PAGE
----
I’ve told the story of how Hoi An disappointed me before.  I’m sure I had unrealistic expectations going in, but everything “atmospheric and charming” turned out to be just the opposite.  And so, two days into our five day visit, my husband and I just gave up.  We slipped into vacation mode — and had a lovely time — but next time I want a foot massage and a cup of coffee, I probably won’t fly 9,000 miles to get there.

San Francisco, CA

Golden Gate Bridge San Francisco

San Francisco is somewhat of a different category than the others.  I can’t really complain about my trip at all… I had a lovely time biking all over the city and wondering which hill would be my nemesis.  I don’t think I’ve ever laughed as much as I did during a production of “Beach Blanket Babylon” and even Alcatraz (usually not my style) was a good day out.

But when I think about San Francisco, I can’t list a single NEW thing I want to do there.  I don’t have a compelling reason to return.  I feel like I’ve “been there, done that” (I’m sure every resident will debate me about that), but until I gather a couple of bullet points to fill up a weekend itinerary, I’m just going to pass.

For the Record, Not Returning is Not Equal to Hating

I am thankful that I had the chance to visit each of these places and have pleasant memories from all of them, so don’t take this post as anywhere I regret going.  In fact, I’d recommend these cities to people looking for different experiences than I was.

However, there’s a lot of world out there for me to see and until someone figures out how to give me unlimited time and money, I’ll spend my next travels trying somewhere new (or returning to beloved favorites) rather than heading back to anywhere on this list.

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Share your own lists!

What destinations didn’t jive with you?  Is your not-so-favorite list different than mine?

16 thoughts on “Unpopular Opinion: 7 Places I Have No Desire to Go Back To”

  1. @Katherine, Great perspective. Unfortunately with limited time in life, everyone has to prioritize.

    @Caveman, check back soon for a post on my favorite places.

    @Deals We Like, I know a ton of people who love SF. Glad you have one of those places you love!

  2. Totally agree with all of your views! Been to all, do not regret any of the trips,but none of them are Rome or Paris level and I would not urge someone to go to Vancouver when there are so many other more interesting destinations. Loved Madrid for the art museums because if that is a special interest, then Madrid is quite something.

  3. Just returned from a 4 day trip to YVR and I really enjoyed it. Next time you’re there, here are some recommendations:
    Get indian food at Vij’s on 11th Ave. Easily the best indian food I’ve ever had. I’m still thinking about the “lamb popsicle” dish.
    Go kayaking at Deep Cove.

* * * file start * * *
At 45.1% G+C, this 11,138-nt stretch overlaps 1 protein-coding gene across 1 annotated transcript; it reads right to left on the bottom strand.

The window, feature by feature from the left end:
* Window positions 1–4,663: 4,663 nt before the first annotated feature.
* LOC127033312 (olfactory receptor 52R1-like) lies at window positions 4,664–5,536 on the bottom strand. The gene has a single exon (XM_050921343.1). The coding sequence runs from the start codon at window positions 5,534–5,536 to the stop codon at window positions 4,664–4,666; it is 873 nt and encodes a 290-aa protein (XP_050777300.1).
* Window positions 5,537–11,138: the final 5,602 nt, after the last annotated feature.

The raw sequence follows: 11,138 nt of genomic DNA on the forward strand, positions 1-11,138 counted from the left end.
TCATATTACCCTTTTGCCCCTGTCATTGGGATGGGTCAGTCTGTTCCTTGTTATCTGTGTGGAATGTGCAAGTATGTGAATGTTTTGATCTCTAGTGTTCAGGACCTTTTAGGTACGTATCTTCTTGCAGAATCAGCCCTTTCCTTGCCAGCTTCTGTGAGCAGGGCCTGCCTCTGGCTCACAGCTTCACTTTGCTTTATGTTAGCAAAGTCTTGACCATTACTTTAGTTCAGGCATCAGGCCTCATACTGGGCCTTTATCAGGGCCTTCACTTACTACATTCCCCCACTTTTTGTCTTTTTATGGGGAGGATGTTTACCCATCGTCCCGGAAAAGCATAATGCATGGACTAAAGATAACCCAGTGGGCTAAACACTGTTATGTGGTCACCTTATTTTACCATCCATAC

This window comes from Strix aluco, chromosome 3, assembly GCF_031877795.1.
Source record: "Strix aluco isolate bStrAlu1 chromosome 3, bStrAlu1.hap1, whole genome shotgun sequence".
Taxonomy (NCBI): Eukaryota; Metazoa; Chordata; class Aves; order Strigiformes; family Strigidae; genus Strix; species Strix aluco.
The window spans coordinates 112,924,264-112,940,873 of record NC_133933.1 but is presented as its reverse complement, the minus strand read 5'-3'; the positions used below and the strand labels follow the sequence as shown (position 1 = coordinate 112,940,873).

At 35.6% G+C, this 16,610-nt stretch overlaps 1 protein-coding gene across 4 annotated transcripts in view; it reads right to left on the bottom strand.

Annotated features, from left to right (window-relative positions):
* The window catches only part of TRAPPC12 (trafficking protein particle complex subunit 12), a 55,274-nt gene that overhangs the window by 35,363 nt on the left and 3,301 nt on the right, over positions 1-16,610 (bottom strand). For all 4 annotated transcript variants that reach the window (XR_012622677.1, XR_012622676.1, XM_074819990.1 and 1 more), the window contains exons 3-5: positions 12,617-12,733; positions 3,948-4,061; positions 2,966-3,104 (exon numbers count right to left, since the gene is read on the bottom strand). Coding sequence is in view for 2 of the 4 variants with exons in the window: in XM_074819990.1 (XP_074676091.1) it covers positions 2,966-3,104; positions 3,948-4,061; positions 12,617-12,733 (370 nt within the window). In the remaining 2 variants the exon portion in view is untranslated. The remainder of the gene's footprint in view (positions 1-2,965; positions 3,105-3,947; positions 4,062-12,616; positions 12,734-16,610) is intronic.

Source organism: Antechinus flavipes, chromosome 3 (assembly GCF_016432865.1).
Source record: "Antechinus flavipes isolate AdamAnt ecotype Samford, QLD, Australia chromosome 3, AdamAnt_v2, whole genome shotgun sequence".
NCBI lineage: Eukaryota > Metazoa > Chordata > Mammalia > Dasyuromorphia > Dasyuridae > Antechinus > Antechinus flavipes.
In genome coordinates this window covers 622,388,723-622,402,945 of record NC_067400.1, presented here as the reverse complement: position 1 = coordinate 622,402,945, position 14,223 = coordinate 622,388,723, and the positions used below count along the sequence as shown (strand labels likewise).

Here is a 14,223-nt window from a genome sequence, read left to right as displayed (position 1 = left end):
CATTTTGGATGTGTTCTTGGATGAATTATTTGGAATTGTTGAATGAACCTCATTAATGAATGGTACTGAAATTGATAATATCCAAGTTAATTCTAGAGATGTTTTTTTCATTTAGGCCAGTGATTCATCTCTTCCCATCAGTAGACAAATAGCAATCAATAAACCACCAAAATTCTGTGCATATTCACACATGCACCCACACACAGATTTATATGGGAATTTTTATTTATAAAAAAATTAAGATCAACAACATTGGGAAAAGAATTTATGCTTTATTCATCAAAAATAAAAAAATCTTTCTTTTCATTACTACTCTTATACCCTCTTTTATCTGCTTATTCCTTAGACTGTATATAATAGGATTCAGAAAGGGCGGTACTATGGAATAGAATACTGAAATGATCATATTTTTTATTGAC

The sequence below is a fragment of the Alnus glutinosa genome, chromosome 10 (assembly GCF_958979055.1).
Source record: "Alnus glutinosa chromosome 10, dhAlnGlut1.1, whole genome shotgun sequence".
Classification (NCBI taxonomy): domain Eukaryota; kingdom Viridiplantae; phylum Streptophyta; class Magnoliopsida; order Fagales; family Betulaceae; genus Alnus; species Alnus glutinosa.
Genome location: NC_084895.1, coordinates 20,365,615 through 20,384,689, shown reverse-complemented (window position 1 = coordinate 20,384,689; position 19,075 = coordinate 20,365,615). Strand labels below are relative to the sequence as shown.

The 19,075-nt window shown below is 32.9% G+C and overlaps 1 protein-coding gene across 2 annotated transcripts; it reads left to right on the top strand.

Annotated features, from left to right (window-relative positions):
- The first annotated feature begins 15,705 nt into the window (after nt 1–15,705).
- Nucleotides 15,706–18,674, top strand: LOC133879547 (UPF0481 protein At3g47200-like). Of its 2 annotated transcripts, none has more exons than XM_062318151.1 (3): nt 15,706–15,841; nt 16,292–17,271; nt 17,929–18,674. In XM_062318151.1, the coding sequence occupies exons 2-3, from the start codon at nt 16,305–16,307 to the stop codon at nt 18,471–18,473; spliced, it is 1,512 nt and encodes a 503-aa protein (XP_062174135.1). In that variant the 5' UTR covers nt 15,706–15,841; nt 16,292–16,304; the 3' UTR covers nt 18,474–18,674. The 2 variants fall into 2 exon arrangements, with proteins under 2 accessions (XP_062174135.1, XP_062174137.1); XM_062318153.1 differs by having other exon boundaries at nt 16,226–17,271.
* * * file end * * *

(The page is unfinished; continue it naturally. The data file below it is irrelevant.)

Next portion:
Go hiking on the north shore.

  4. I agree 100% on Madrid. I loved Spain. But despite having a nice time in Madrid, it lacked the personality and passion of the rest of the cities.

  5. @Kurt, thank you for the suggestions!

    @Jacey, glad you enjoyed the rest of Spain. It’s a really cool country.

    @Miles for Family, Glad to hear you liked San Francisco and Portland. I know millions of people really love both, which is why I went to check them out. I enjoyed both cities for their creativity as well and have my own funny memories. Maybe we’ll agree on a future destination, but if not, enjoy your next set of travels!

  6. Long time lurker here. Out of all Boarding area, blogs, I identify with yours the most. Except today. I loved San Francisco and Portland, such cool cities.
    To be fair, San Francisco had a ton of homeless people, not sure why? But they were all creative. One of them had a plate, that said: “Please give me money for booze and hookers” My husband said “Man , now I feel bad for not giving the money to the guy on the corner, who just wanted food” Funny memories.

  7. This makes me feel like we must be opposites but that is what I LOVE about travel! There are as many types of travelers as there are types of people. 🙂

    Really like this post.

    1. @Carrie, I agree there are so many types of travelers and I love hearing/reading stories even about the places or travel styles that don’t appeal to me. Thanks for stopping by!

  8. +1 on Madrid and would add Sydney to the list… really just another expensive city. And Australian food – yikes!

    1. @JakePB, I was pretty neutral on Sydney overall, but had zero problems finding affordable places to stay/eat while I was there (at least compared to Melbourne and everywhere I went in Tasmania).

  9. I studied abroad in Spain in Toledo and used to totally agree about Madrid. I traveled all over Spain and to me, Madrid was just a launching point to do so. I spent a decent amount of time there, but overall it felt like another big city. But I have been back twice to visit a friend that lives there and I actually find it quite charming now, but I suppose that comes with having a local show you around.

    100% agree on Portland. It had dystopian vibes for me. As in, it seemed nice in theory but felt strange. Anyway, it’s usually a popular city but I can relate to your sentiment! My favorite place in Oregon is actually a town called Florence that I absolutely loved.

    1. @Lani, So true that a local insight can make things different. And I’ll have to check out Florence next time I’m in Oregon. Thanks for sharing!

  10. For me, the Grand Canyon. Sure, it was a beautiful view, but when we went it was so hot, nobody had the energy to do anything. The train ride from Williams was l-o-n-g and boring across bland scenery. I am glad we went, but I felt it was very overrated. Years later we went to the North Rim in the fall and enjoyed it more than the touristy South Rim (though the scenery is better on the South Rim).

    1. @Vickie, I almost agree! I loved my first view of the Grand Canyon, but then as we drove from overlook to overlook (I had a rental car, instead of a train) I started to feel like it was all the same. It wasn’t until I started hiking INTO the canyon the next morning that it started being interesting. I’d go back, but definitely not for the typical tourist south rim overlooks.